For many years I was a fiber artist. I LOVED to make art quilts. There was something so freeing about manipulating fabric into beautiful paintings that people could touch. It was hard on my hands and body though with arthritis and fibromyalgia, so eventually I had to stop. I was so depressed for a while feeling like I would never have an artistic purpose in life again. I spent about a year just quietly hiding in my house hoping people would stop asking me when I was going to be making quilts again. I felt like I lost a part of myself. The only little thing that made me happy was knowing that out in the world my quilts were still hanging in peoples homes bringing them joy. 
One day when I couldn't take being bored anymore I decided to try my hand at painting. I figured I had brushes, cheap craft paint, and cardboard, so it wouldn't cost me anything to just try it out. I always loved what painters did, but I thought I would never have the skills to do that.  I was amazed when I made my first painting and friends all responded really well to it, encouraging me to continue. So I kept painting and over time got better and better. Eventually I posted some online for people to see and someone wanted to buy one. It surprised me that someone I didn't know in person wanted to pay me hard earned money for something I'd painted. It opened up a whole new life for me.
I started painting with abandon. Digging in and really learning what I liked and didn't like. Painting just to paint and painting to remind myself that underneath my illness I still had a spirit that wanted to live and have a full life. I don't remember how I found the mixed media and art journaling community. But when I did it was one of those huge life moments when you know you've found your people! But I still felt like no one could know how I really felt, because they wouldn't want to deal with my illness. It was all about the art.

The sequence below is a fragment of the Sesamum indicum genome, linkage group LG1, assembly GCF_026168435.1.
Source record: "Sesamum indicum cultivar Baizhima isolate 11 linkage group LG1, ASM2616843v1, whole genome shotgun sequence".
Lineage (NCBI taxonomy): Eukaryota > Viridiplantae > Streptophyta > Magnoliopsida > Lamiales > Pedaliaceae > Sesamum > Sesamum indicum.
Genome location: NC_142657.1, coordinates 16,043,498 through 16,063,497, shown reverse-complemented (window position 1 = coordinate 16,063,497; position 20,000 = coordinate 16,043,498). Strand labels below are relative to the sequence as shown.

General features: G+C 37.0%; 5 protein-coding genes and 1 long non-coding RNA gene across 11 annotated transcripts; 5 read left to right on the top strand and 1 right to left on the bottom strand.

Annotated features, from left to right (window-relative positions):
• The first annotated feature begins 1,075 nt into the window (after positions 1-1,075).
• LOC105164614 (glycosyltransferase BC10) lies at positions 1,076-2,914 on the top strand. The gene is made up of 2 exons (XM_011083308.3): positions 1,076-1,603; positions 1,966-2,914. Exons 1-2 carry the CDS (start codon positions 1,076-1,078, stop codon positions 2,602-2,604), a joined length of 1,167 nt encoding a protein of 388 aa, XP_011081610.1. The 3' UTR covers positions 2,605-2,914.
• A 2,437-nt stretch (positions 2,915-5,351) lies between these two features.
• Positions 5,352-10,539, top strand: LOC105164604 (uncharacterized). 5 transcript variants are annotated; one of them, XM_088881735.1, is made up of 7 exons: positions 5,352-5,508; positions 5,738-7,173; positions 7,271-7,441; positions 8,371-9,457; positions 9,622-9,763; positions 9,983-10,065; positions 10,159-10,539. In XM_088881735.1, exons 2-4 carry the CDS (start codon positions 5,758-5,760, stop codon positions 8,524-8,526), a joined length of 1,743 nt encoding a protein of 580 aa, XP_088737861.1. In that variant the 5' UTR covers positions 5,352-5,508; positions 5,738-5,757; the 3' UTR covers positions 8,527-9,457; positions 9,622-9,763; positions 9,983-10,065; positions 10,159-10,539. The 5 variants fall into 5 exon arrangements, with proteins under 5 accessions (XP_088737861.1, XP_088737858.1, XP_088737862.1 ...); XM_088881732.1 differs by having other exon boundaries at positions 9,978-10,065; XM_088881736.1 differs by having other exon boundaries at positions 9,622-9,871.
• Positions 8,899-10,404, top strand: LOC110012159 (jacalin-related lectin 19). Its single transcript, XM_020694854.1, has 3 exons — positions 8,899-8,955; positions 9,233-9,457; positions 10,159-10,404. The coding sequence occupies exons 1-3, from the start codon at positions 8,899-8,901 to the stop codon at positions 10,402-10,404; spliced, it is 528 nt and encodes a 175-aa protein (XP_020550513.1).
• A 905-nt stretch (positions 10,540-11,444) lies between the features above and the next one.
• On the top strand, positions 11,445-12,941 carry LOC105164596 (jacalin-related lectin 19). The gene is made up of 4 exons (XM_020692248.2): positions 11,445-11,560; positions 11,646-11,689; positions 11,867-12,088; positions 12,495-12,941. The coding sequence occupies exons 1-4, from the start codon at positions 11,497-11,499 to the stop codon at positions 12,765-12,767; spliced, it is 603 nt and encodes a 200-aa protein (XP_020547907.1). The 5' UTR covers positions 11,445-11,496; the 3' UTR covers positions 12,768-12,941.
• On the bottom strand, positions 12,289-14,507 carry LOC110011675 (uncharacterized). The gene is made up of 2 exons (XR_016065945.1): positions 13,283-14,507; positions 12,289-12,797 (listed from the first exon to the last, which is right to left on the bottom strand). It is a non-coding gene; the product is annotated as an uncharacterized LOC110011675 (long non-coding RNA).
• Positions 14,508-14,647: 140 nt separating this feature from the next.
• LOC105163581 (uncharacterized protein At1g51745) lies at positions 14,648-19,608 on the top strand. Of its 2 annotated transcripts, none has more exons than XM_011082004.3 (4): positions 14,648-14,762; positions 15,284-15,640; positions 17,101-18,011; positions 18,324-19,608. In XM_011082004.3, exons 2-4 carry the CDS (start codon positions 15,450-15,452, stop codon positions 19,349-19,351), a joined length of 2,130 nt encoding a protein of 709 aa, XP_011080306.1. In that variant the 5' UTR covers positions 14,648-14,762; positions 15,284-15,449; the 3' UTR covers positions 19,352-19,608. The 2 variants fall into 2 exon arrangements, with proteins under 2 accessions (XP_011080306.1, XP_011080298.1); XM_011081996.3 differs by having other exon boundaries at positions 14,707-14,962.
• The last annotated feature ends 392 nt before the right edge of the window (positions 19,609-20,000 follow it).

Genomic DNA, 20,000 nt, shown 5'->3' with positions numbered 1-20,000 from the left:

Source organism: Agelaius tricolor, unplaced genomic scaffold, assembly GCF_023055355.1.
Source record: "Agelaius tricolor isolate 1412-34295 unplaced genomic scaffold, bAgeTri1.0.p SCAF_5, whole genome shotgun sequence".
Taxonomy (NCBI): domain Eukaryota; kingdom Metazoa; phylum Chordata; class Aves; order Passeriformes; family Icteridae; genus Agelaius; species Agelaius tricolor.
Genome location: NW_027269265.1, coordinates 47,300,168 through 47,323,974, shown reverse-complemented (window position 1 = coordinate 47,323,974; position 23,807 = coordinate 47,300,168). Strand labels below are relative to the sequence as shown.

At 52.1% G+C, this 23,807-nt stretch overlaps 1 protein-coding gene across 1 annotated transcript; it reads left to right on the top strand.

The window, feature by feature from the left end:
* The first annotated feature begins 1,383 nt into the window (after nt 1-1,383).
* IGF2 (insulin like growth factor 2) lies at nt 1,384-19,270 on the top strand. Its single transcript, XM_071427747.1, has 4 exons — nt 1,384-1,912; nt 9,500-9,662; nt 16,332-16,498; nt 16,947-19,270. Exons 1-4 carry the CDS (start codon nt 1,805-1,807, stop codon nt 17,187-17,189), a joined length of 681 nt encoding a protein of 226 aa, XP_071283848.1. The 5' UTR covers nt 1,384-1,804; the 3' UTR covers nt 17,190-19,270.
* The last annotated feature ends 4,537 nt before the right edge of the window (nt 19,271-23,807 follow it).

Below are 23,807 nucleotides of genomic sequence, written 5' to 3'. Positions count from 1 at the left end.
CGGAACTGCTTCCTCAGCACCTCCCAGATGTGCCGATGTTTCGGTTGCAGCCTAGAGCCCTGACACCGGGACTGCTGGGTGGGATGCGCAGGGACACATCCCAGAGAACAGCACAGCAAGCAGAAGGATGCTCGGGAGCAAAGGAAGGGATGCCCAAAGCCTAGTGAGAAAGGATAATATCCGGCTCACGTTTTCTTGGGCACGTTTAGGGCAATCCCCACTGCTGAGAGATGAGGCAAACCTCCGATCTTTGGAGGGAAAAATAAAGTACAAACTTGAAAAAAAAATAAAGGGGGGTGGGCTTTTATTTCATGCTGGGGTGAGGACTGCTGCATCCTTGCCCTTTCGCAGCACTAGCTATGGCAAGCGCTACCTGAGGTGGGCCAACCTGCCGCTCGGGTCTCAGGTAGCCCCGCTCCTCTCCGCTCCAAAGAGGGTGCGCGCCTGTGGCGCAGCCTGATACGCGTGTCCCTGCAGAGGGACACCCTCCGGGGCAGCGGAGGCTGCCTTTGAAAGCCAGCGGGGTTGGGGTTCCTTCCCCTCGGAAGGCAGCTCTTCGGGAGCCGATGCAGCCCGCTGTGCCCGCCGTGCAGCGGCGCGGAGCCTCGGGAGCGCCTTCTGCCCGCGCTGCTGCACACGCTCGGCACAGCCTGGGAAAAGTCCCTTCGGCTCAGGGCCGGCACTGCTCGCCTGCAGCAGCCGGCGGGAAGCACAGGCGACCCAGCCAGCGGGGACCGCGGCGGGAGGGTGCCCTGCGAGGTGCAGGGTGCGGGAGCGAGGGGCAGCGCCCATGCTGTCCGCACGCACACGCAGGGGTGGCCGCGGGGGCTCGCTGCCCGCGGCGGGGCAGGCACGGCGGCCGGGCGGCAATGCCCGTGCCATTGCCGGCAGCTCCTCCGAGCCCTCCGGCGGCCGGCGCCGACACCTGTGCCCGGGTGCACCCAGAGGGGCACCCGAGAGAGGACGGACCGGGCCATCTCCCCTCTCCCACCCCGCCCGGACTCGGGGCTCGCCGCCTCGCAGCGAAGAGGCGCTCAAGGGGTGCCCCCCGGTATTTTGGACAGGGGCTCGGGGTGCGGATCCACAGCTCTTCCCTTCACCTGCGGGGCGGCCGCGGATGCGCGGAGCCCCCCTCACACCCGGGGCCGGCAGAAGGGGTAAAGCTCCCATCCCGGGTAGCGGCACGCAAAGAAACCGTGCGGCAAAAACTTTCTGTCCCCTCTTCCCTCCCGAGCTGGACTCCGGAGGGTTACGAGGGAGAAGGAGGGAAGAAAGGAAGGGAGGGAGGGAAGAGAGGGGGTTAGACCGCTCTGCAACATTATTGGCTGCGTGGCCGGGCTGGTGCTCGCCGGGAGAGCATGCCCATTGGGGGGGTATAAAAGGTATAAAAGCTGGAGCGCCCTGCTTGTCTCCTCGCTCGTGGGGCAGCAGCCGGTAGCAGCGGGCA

Then one day I saw Samie mention having Fibromyalgia and it was a bright glittery shining art beacon in the wasteland of a busy world. I felt like jumping around and yelling, "You're like me! Someone like me! Someone who can understand!" It was that little moment that made me realize, Aha! If Samie sharing can make me feel this accepted and understood...what might happen if I do it and someone sees it and feels better?! And then they could share and on and on. It created this ripple affect of people saying, Hey, I live with an illness/disability or I have a loved one who does and I get it and we're not alone! It's become not a celebration of illness, but a celebration of art and life. Of people saying you're not alone and you matter! Isn't that what life is supposed to be? Knowing that you matter to someone. No matter who you are or what you do, knowing that in this crazy life you are important to someone. It gives us all hope.

So now I often share to encourage others that during the good times we're here to rejoice with you. And during the hard times we're here to offer hugs, a listening ear, suggestions on how to make art when you don't feel your best, or to just simply as I like to call it, stand in the gap for you. Standing in the gap is people saying emotionally and spiritually we are here and we will be here till you can stand on your own. We're here to say we know you can ride out this hard time and we'll be here when you're ready to shine again. We're here to be the quiet support you need when you are struggling. And we'll be here to be the fun, goofy, glittery, messy, paint splattered joy you need when you're doing better. 
I am proud to be part of a community of people who live a life on their terms, because of an illness and or disability. And we will continue to rejoice in our small little daily wins over life's trials. This is Russty signing out from my couch where I am going for the gold in couch surfing this week. Hope whatever life throws at you guys this week you can take it one thing at a time and remember it's okay to take a break when you need it. Love yourself, so others can have time to love on you too. <3